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Mayo-junio de 2020, vol. 29, núm. 3

Covid-19 tweeting in English: Gender differences

Mike Thelwall; Saheeda Thelwall

This article is available in open access

Abstract: At the start of 2020, Covid-19 became the most urgent threat to global public health. Uniquely in recent times, governments have imposed partly voluntary, partly compulsory restrictions on the population to slow the spread of the virus. In this context, public attitudes and behaviors are vitally important for reducing the death rate. Analyzing tweets about the disease may therefore give insights into public reactions that may help guide public information campaigns. This article analyses 3,038,026 English tweets about Covid-19 from March 10 to 23, 2020. It focuses on one relevant aspect of public reaction: gender differences. The results show that females are more likely to tweet about the virus in the context of family, social distancing and healthcare, whereas males are more likely to tweet about sports cancellations, the global spread of the virus, and political reactions. Thus, women seem to be taking a disproportionate share of the responsibility for directly keeping the population safe. The detailed results may be useful to inform public information announcements and to help understand the spread of the virus. For example, failure to impose a sporting bans whilst encouraging social distancing may send mixed messages to males.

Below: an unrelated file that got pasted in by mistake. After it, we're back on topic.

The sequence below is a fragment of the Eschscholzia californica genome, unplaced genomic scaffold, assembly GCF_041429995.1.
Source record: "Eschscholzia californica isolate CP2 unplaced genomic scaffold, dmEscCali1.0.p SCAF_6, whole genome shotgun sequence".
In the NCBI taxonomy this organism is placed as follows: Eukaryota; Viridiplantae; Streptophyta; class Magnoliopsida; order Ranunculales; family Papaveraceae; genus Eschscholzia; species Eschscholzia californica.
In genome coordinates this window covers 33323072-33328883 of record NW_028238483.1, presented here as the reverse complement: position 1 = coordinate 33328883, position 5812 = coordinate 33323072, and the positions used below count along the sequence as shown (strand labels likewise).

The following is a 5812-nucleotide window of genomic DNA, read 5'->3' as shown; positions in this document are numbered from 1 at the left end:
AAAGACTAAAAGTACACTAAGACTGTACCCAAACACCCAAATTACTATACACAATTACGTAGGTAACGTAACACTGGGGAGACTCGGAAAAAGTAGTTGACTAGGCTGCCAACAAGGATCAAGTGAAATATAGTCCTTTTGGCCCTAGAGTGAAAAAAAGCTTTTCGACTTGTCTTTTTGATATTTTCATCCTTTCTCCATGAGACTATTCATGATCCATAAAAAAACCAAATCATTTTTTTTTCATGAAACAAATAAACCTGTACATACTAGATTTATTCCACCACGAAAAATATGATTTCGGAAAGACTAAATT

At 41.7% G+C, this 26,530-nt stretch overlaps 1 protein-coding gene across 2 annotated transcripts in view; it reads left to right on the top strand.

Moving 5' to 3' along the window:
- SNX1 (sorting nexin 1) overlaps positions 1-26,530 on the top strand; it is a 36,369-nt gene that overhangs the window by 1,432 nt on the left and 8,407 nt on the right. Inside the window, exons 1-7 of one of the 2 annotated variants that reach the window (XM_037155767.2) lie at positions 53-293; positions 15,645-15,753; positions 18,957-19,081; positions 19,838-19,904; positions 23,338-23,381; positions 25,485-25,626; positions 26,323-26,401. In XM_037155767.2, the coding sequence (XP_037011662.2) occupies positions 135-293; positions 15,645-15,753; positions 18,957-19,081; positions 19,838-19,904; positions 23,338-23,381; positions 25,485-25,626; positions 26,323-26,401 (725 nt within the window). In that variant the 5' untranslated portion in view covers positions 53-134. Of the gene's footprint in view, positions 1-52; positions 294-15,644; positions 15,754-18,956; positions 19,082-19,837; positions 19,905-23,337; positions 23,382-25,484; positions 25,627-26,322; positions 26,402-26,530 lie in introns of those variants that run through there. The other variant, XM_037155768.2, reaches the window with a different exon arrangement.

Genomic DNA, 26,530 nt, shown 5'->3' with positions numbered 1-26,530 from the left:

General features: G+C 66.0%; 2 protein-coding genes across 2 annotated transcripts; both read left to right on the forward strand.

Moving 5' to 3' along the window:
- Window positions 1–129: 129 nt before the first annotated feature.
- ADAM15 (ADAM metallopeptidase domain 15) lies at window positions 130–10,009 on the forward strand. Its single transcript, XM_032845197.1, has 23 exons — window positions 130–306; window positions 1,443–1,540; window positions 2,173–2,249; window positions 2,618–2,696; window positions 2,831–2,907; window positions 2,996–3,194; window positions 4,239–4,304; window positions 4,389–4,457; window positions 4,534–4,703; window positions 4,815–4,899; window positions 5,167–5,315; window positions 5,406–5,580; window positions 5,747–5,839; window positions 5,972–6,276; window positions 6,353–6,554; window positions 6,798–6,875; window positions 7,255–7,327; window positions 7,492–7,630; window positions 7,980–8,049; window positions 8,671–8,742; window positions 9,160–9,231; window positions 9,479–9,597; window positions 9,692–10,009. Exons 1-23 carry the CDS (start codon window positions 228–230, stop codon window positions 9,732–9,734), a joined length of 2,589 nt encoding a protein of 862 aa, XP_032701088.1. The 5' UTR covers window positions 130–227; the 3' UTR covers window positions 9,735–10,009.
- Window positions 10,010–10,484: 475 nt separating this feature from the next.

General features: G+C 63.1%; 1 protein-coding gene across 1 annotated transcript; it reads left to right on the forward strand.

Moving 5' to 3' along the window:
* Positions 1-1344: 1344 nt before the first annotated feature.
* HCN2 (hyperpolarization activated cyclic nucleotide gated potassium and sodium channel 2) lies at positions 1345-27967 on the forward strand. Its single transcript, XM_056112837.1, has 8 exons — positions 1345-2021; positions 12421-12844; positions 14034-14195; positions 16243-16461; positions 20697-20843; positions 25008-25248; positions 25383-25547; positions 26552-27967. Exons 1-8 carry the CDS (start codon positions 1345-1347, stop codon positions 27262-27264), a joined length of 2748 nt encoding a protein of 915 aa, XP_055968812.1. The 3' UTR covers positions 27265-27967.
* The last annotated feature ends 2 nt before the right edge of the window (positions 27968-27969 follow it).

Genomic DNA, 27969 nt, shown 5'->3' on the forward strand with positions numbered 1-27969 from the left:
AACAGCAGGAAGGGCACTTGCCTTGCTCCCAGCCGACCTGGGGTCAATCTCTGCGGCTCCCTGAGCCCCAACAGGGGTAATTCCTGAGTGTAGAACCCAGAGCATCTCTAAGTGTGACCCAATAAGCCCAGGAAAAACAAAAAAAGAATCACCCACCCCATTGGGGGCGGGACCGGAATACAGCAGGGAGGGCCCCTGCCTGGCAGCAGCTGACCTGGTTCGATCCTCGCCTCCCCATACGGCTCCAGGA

Keywords: Covid-19; Coronavirus; Twitter; Gender; Public health information.